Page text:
Every cocktail has an origin story, but the history of gin and the gin and tonic is particularly interesting. It has a history rooted in fighting malaria, advancing English economics, and being attributed to the scourge of England. When you hear stories about people drinking paint thinner… there is a good chance the story has an origin that began with gin.
To get a good sense of the history of gin and tonic, it is important to look at the history of each of the individual ingredients. Today, we are going to look, specifically, at gin history. As a side note, we are going to leave out the history of gin and tonic in this post, as it will be covered in the next.
History of gin
As discussed in a previous post, the precursor to modern day London Dry gin is genever. It is documented as the first juniper forward spirit drank for pleasure. It originated around the area of the Netherlands and Belgium. As these guys point out, originally, this spirit was likely intended for medicinal purposes and eventually evolved into a medicine for the spirit…. if you catch my drift.
Mentions of genever goes back to the 13th century; apparently mentioned in a medieval version of an Encyclopedia named Der Naturen Bloeme. For accuracy, I could not find any actual English transcripts of this book, but only multiple references to it and references saying that this book mentions genever. In the 16th century, mention of genever in a drink recipe appeared in Een Constelijck Distileerboec. By this time, the juniper forward drink is commonplace in that area as a drink.
Gin migration to England and Dutch Courage
The story goes that the Dutch fought alongside the English during the Thirty Years War between 1618 and 1648. The Dutch carried genever along with them for warmth and battle courage. So, the term “Dutch Courage” came into it’s place of the history of gin. The migration of this juniper forward spirit from mainland Europe to England commenced.
Fast forward a bit and things start to get interesting with gin’s migration to England. William III came to power in 1689 as King of England. He quickly changed distillation laws that promoted people to distill liquor. According to this, anybody could distill gin if they put a note up and waited 10 days. Previously, there was a London Guild of Distillers that held a monopoly and this restriction lift that anybody could set up shop as a gin distillery. William III put trade restrictions on French imports of brandy and actively promoted local distillation.
These rules were meant to encourage use of products from within the region. Instead of relying on French grapes, a corn mash would encourage internal economies. And the gin would be a good combination, in terms of gin, as corn can make a more neutral tasting alcohol.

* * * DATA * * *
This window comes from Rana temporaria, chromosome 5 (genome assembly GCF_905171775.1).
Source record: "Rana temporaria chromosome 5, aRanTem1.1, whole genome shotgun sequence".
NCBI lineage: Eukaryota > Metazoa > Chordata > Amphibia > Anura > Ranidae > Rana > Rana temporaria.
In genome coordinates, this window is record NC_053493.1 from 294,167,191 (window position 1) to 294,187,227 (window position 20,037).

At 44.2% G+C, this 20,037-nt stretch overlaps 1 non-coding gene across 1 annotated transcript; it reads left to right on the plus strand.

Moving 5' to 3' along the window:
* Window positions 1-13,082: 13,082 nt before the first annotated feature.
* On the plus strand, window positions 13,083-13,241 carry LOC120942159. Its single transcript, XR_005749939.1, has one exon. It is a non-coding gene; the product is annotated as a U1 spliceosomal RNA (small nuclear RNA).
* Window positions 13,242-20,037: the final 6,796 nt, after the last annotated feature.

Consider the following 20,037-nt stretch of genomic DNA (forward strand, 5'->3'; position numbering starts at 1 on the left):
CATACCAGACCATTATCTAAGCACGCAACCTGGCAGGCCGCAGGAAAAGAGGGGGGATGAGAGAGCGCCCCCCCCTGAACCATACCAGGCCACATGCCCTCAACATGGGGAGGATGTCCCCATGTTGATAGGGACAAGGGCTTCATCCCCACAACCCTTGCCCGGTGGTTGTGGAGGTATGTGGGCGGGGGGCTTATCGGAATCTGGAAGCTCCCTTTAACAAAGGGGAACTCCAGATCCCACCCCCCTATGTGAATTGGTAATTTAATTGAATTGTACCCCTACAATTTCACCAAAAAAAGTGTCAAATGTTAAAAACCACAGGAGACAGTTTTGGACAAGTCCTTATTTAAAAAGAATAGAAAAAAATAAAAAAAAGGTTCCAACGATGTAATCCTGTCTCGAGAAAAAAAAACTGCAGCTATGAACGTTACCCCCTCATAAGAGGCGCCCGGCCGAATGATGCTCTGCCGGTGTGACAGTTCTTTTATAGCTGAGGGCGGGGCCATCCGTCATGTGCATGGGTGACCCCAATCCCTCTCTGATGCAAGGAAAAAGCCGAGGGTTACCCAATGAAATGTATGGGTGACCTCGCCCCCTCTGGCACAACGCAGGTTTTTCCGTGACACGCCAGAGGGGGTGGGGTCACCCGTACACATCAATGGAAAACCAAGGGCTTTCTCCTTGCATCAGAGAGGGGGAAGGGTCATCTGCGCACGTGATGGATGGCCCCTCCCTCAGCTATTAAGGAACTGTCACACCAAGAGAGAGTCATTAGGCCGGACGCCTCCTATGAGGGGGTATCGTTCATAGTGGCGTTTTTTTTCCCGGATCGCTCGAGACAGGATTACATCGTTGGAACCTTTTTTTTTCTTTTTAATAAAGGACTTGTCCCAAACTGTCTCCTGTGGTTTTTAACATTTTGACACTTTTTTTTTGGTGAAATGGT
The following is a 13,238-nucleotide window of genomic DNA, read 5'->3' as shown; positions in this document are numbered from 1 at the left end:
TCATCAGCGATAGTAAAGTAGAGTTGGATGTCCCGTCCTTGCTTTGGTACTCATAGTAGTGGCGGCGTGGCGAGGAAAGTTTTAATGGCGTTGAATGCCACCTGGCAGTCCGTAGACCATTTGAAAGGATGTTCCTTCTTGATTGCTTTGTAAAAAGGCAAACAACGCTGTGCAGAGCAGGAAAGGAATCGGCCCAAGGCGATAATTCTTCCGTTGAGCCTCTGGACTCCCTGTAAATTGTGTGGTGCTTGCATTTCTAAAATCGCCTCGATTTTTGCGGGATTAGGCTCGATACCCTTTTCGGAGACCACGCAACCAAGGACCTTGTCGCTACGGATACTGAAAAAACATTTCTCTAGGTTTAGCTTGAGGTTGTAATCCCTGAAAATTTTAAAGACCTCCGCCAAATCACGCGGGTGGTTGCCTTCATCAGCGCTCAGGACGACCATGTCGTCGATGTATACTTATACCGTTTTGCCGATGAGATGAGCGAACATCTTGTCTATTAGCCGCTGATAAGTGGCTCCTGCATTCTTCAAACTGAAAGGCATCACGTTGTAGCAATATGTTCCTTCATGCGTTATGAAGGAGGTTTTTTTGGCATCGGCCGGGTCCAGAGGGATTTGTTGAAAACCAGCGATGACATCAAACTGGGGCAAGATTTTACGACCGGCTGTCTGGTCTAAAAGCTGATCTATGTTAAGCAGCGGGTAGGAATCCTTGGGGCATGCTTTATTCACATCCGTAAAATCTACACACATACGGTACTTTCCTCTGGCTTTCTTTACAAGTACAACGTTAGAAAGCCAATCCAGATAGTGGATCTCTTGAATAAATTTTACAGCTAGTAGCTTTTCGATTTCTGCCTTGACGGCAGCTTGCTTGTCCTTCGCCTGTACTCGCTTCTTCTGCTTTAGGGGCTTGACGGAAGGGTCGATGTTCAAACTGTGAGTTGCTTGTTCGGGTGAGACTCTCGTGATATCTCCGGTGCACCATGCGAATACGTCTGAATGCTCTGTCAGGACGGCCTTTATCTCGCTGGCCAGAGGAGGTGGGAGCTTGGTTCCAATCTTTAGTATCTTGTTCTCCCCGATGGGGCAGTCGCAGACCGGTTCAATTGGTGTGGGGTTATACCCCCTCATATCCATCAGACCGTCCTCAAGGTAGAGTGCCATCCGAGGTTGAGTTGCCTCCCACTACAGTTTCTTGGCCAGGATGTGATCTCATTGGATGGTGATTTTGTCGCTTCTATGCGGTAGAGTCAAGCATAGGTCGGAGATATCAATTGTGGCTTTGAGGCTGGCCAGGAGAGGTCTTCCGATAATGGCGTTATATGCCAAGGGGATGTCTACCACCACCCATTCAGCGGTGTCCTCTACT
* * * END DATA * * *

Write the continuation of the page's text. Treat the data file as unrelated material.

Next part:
This might be where the very beginnings of the traditions and style of London style gin starts to really form and seals its’ place in gin and tonic history. It was probably closer to the genever or maybe the Old Tom style gin. I guess if I were drinking turpentine, it probably would be more palatable with sugar.
The Gin Craze
So, all of this encouragement of distillation happened and guess what happened? People started drinking gin. And because people were making it in their houses and selling it to neighbors, the popularity spanned all social classes. People started doing weird stuff to make the straight, but somewhat neutral, moonshine taste like gin. This is when people started putting turpentine into the gin… and it probably worked fairly well, as turpentine is made from pine plants and would impart that flavor. Unfortunately for the people who drank this, IT WAS TURPENTINE!
This says that consumption of gin was 2 pints a week of gin PER PERSON by 1730. Gin became a popular cheap alcohol that became demonized. And if it regularly had turpentine in it, rightfully so. I mean, that can’t be good.
England spent time and effort throughout the 1700’s trying to stave off the impacts of gin on society. Look at the artwork here named Beer Street and Gin Lane, an obvious (and humorous to me) attempt to impart the evils of gin vs beer. And while I am sure a great majority of this was overblown, I read somewhere that Englands stance on gin took a similar appearance as America’s war on drugs in the 1980s. The Gin Acts of 1736 and 1751 tried to put a stop to the distillery shenanigans that William III enacted. Licenses became required to distill and sell gin. The Gin Act of 1751 effectively stopped small time distilling, but gin already had its place in British society.
Invention of the column still
In the early to mid 1800s, the column still became a distillation staple. It provides a highly efficient distillation methodology. It also can produce a very neutral alcohol product. This is perfect for spirits like like vodka and the base of gin.
The column still combined with the government’s attempt to regulate evil gin ended up helping to form what we know know as London Dry Gin style of gin.
While gin had already taken it’s place among spirit royalty, the emergence of the cocktail in the 1800’s had to have sealed the deal. The first printed US cocktail book, by the one and only Professor Jerry Thomas had several recipes that contained gin. During US prohibition, the term bathtub gin began entering the English vocabulary. I suspect this was because of ease with which one could turn a neutral alcohol into something with flavor.
And I think the rest is sealed in stone. Today, you can’t go to a full service bar that doesn’t have gin on hand. With that, let me leave you with a little bit of modern gin history.